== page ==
Art and economic development are two terms rarely used in the same sentence — so rarely, in fact, that the phrase “creative business” sounds more like a euphemism for shady financing than support for the arts industry. But providing incentives to “creative economy businesses” is exactly the goal of the new Williamsburg Arts District — an area, recently created by the Williamsburg City Council at the intersection of Richmond Road and Lafayatte Street, meant to spur the development of arts-related business. While any initiative to spur growth near campus is beneficial to the College of William and Mary, we think this plan warrants the attention and explicit support of College students and administration alike.
Obviously, the simple prospect of more attractions within walking distance is a positive development for any college town, especially when they engender a more creatively vibrant environment. Williamsburg has pitched this idea mainly from an economic perspective — more businesses will always mean more revenue — but the Arts District also constitutes an investment in the character of the community. It expands the variety of student life, particularly for art students at the College and surrounding schools. And, as much as we are sometimes loath to admit it, what is good for the city is good for the College.
Notions of “community character” aside, the Arts District can benefit the College in several explicit ways. A selection of galleries could give both students and faculty a place to exhibit and sell their work. It could create a pool of local artists potentially willing to collaborate and work with College classes and events, not to mention with the Muscarelle Museum of Art.
As such, the College community should do everything it can to support the Arts District’s development. The goal of the City Council’s plan is to incrementally transition new businesses into the area via a series of tax incentives for “creative business.” The proposed development only works, however, if artists feel welcome in the Williamsburg community. The College should become part of that process. Our arts department and the Muscarelle already have extensive ties to local artists, who would be perfect assets to the District. Even reaching out to distant contacts and arts alumni would help the Arts District get off to a good start. But frankly, even more concerning would be if the District succeeds without the help of the College; we would lose the critical opportunity to become an active member in this community. The College has precious few chances to be ahead of the curve. We can’t afford to let one pass us by.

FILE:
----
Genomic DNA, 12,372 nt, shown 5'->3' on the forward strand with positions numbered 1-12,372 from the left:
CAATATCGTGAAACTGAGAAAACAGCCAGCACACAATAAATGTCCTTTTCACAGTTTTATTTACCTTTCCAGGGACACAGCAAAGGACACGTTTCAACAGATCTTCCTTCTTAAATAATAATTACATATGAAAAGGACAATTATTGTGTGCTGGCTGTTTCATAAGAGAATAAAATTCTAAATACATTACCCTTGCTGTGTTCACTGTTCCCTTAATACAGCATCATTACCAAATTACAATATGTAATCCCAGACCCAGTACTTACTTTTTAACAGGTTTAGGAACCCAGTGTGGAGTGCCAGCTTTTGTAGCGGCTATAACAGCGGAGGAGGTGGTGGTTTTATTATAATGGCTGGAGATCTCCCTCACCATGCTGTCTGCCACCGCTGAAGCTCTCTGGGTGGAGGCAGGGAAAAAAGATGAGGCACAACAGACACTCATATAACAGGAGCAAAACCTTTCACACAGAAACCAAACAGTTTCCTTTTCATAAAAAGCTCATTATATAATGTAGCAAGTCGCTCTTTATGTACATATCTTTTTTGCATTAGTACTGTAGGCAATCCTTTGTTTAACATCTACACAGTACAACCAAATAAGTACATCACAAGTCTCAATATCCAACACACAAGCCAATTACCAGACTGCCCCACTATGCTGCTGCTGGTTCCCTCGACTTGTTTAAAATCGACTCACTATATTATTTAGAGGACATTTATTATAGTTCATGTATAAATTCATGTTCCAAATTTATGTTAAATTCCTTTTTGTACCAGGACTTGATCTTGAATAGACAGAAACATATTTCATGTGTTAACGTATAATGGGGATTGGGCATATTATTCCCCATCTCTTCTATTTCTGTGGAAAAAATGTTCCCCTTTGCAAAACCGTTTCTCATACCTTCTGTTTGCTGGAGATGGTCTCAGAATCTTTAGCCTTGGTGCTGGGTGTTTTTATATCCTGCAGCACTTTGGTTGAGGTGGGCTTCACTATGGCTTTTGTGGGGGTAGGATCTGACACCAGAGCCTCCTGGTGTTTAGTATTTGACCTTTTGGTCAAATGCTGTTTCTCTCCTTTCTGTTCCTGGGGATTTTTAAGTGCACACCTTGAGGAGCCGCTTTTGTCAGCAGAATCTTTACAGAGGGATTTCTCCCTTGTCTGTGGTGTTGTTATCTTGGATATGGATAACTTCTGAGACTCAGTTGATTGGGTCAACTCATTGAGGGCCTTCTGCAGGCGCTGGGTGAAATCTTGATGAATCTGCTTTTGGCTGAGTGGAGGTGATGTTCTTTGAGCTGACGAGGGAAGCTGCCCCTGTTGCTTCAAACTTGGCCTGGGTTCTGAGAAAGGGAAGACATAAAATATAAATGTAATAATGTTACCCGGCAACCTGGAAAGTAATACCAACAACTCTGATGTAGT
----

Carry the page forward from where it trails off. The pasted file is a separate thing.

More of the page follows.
Finally, beyond motivational support, it would behoove the College to look into investing in its own space within the District. There is a chance that more self-displayed artists, not necessarily galleries, would be attracted to the District initially. In that event, a College-owned property open to periodic use by College students and faculty would prove invaluable. Now it doesn’t take an economic genius to realize our budgetary wiggle-room lies somewhere between comically low and non-existant, which is why we implore the College to seek outside sources. To find financing would require significant effort — a major fundraising drive, reaching deep into arts alumni network — but the effort would be well worth the time and money spent. To all students, faculty and anone with a vest interest in the arts and arts education: The District is a resource that cannot go untitled. We must act up and find a way to make it a reality.